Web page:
IASB proposes new standard on rate-regulated activities

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28 Jan 2021

The International Accounting Standards Board (IASB) has published the exposure draft of a new standard 'Regulatory Assets and Regulatory Liabilities' that is intended to replace IFRS 14 'Regulatory Deferral Accounts'. The deadline for submitting comments is 30 July 2021.



The IASB is developing an accounting model that will require rate-regulated companies to provide information about their incremental rights to add amounts, and incremental obligations to deduct amounts, in determining the future rates to be charged to customers as a result of goods or services already supplied.

Currently, there is no specific guidance in IFRSs addressing the accounting for rate‑regulated activities and companies use different accounting models to report the effects of rate regulation. Consequently, comparing and understanding the effects of rate regulation across different countries and companies is difficult.

The exposure draft published today follows a discussion paper DP/2014/2 Reporting the Financial Effects of Rate Regulation that was published in September 2014 and examined a certain type of rate regulation where customers have little or no choice but to purchase the rate‑regulated goods or services from the entity.

Previous to the publication of DP/2014/2, the IASB published the limited‑scope standard IFRS 14 Regulatory Deferral Accounts in January 2014 to provide a short‑term, interim solution for rate‑regulated entities that have not yet adopted IFRSs but that recognise regulatory deferral balances under their previous GAAP. This was to address the concern that the lack of guidance may be a barrier to the adoption of IFRS Standards of for such entities. Once the exposure draft is finalised, IFRS 14 will be withdrawn.


Key proposals

The main proposals in ED/2021/1 Regulatory Assets and Regulatory Liabilities are the following:

  • Objective: The new standard would replace IFRS 14 Regulatory Deferral Accounts by introducing a new comprehensive accounting model for regulatory assets and liabilities.
  • Scope: The standard would apply when the entity is party to a regulatory agreement that determines the regulated rate the entity can charge for the goods or services it supplies to customers.
  • Recognition: Regulatory assets and liabilities arise when the regulated rate is determined in such a way that some or all of the total allowed compensation for goods or services supplied in one period is charged to customers in a different past or future period. Recognising regulatory assets and liabilities leads to regulatory income and expense.
  • Measurement: Regulatory assets and liabilities would be measured at historical cost, modified for subsequent measurement by using updated estimates of the amount and timing of future cash flows. The estimated future cash flows of a regulatory asset or liability would be discounted to their present value by using the regulatory interest rate. After initial recognition, the carrying amount of the regulatory asset or liability would be updated at the end of each reporting period to reflect conditions existing at that date.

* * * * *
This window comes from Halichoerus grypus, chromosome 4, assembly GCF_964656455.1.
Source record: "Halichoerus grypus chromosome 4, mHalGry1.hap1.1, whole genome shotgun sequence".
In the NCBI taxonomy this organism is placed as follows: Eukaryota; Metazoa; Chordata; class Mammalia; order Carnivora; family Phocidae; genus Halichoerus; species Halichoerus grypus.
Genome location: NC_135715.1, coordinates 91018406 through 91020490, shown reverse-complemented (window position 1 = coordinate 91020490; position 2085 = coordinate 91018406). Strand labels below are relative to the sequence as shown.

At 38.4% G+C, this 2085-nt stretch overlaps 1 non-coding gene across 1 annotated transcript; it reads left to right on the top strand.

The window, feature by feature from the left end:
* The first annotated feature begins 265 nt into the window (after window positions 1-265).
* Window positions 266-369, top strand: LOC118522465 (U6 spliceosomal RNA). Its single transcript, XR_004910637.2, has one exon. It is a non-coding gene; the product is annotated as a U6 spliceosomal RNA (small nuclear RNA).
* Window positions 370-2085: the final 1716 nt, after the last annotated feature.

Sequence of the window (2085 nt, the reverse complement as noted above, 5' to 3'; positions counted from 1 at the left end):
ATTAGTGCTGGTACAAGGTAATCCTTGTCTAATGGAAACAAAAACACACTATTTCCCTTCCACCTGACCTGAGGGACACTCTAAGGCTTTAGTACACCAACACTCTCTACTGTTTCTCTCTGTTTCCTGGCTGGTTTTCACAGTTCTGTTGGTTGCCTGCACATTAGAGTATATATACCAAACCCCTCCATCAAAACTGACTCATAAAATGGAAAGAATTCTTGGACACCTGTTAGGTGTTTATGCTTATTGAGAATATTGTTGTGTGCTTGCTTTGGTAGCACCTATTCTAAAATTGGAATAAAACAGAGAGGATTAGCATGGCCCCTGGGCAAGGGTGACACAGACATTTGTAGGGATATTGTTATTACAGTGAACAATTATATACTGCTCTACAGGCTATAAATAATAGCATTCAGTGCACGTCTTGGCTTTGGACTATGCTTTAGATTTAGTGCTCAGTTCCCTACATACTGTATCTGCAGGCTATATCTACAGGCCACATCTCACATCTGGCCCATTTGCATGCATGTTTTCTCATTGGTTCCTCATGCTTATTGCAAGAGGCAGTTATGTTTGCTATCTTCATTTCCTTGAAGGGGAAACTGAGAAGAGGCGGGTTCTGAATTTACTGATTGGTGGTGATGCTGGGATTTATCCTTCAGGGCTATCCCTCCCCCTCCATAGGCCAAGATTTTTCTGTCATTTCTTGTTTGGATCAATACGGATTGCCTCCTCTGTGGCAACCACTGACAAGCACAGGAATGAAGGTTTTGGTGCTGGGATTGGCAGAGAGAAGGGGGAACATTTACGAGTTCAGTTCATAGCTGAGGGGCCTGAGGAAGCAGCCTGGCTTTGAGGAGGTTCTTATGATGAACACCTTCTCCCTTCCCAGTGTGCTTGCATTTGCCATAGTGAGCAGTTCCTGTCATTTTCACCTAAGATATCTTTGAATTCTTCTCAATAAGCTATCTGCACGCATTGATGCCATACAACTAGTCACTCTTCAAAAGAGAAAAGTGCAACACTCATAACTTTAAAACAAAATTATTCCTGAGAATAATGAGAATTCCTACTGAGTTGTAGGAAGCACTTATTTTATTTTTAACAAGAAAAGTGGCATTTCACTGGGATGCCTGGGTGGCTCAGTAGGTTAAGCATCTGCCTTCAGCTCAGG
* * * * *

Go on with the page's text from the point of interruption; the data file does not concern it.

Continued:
• Presentation: In the statement(s) of financial performance, an entity would present all regulatory income and expense as a separate line item immediately below revenue. In the statement of financial position, an entity would present line items for regulatory assets and liabilities.
  • Disclosure. The exposure draft includes several proposed disclosure objectives and detailed requirements to achieve these objectives.

The deadline for submitting comments is 30 July 2021.


Alternative view

The basis for conclusions on the exposure draft includes an alternative view by Board member Mary Tokar. Ms Tokar voted against publication of the exposure draft because of the focus on understanding the relationship between an entity’s revenue and expenses and the related proposals to present particular items of regulatory income and regulatory expense in other comprehensive income, and to measure some regulatory assets and regulatory liabilities by reference to the measurement under IFRSs of the related liabilities and related assets. She also disagrees with the proposed scope of the standard.


Effective date and transition

The exposure draft does not contain a proposed effective date as the IASB will decide on the effective date only upon completion of its redeliberations. The expectation is currently that the standard will become effective approximately 18-24 months after being published in its finalised form.

The standard would be applied retrospectively with one transitional provision and early adoption would be permitted.


Additional information

The following additional information is available on the IASB website and on IAS Plus:


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